Review by Ana No

"A Black Spot on The GTA Series"

Rockstar Games pulled a pretty neat trick by somehow reviving the GTA franchise after killing and burying it with this pitiful sequel, that basically rehashes the formula of the first installment, but seems to forget why that installment was fun or enjoyable at all.

Upon it's release, I originally avoided this game due to the fact that some trustworthy friends of mine deemed it ''really bad.'' But, after loving the third, and having equal love for first on the Playstation, I decided to scour the used bins and give this one a shot.

The lesson here is to not start doubting your trustworthy friends.

The only major difference gameplay-wise from the first to the second, is that now there are three separate gangs to pull jobs for. You make friends with one gang by making enemies with another. All this basically means is there are more people shooting at you than in the first. I for one, fail to see why this is supposed to add any fun to the experience, but I'm sure whoever decided upon this had their reasons.

What the constant gunfire did do for me is irritate, and inevitably bore me, quickly. Part on the fun of the first installment is that YOU were the bad guy, YOU had the gun, YOU were causing the havoc. When seemingly everybody is the city is causing as much mayhem as you, the joy is sort of killed. You're reduced from Shiva wild-eyed creator of urban destruction, to just another pixel on the screen. You're average, nothing special.

Actually, I'll take that back. In GTA2, you very special in one regard. You seem to be the only pixel on the screen the police pixels pay any attention to. Random gang members can mow down 70 people in front of a policeman and stroll away, if you so much as tap a parked car in front of that same policeman, you find yourself running from the entire force. In moments like this, where the lapses in logic were so gaping (even by videogame standards), I couldn't help but wonder if the developers ever bothered to play their own game.

Actually, I asked myself that question constantly while playing GTA2. Because as the player, I was the one forced to try and control the onscreen movement. GTA2 has impossible control, not awkward, not difficult, not 'takes some getting used to,' impossible. The first installment features the former's control scheme, GTA2 decided to make movement only possible through the analog stick which leads the player into driving into lots of walls, and walking in lots of circles. You can imagine my joy as I'm running from 300 cops and try to turn a corner, only to push the stick 1/8 of a millimeter too far, and do a complete 180 right into the cops arms. Boy, this is fun, I'm ready to play again.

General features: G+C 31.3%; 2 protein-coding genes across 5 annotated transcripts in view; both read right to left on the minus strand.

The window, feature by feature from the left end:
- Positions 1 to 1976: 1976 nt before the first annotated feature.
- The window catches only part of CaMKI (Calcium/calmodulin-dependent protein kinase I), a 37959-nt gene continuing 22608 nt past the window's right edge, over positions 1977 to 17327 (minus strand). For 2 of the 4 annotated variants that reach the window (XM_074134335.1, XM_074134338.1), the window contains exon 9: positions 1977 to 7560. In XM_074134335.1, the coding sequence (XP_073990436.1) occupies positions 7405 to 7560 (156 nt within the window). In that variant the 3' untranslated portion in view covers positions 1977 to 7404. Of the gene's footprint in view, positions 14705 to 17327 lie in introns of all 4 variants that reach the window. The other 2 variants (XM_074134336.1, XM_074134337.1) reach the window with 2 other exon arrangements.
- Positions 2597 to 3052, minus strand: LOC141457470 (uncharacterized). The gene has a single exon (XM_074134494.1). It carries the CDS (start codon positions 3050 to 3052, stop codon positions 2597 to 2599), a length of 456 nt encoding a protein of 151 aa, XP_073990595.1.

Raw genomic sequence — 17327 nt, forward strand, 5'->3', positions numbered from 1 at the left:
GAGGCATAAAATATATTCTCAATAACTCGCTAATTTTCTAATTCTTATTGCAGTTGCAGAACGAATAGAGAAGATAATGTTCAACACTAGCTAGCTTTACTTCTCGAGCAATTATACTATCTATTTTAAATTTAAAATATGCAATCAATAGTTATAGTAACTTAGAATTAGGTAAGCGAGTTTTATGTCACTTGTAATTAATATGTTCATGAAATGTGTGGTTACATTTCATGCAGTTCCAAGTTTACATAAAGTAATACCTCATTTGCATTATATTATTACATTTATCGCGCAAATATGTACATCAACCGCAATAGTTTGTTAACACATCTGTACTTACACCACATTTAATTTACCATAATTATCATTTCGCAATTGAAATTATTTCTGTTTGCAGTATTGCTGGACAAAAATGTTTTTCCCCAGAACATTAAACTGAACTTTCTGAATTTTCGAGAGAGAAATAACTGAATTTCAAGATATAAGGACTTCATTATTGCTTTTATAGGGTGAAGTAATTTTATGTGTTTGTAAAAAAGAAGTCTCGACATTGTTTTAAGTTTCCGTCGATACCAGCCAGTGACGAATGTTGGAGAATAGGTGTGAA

All of this action is backed up with a soundtrack of somebody flipping through a fake radio stations. Have you ever been on a long drive where your companion refuses to stay on one station for more than two seconds? Gets pretty irritating doesn’t it? No different in the game. This might have been relieved if whenever the flipping stopped, you actually got to listen to some music, but you character only seems to stop for faux-commercials and Japanese women screaming. Oh, and there’s this “punk rock” song that isn’t good the first time you hear it, and only becomes less good.

In a strange way, I almost have to hand it to Rockstar. They succeeded in creating probably the most completely grating gaming experience I’ve ever had in my 20 odd years of playing the blasted things. Which in of itself, is sort of an accomplishment. The drab visuals, frustrating gameplay and control, and annoying music, harmonize together to create a full bodied symphony of displeasure. I’ll never forget playing GTA2, and I’ll always be glad I never have to play it again.


Reviewer's Score: 2/10 | Originally Posted: 06/18/02, Updated 06/18/02


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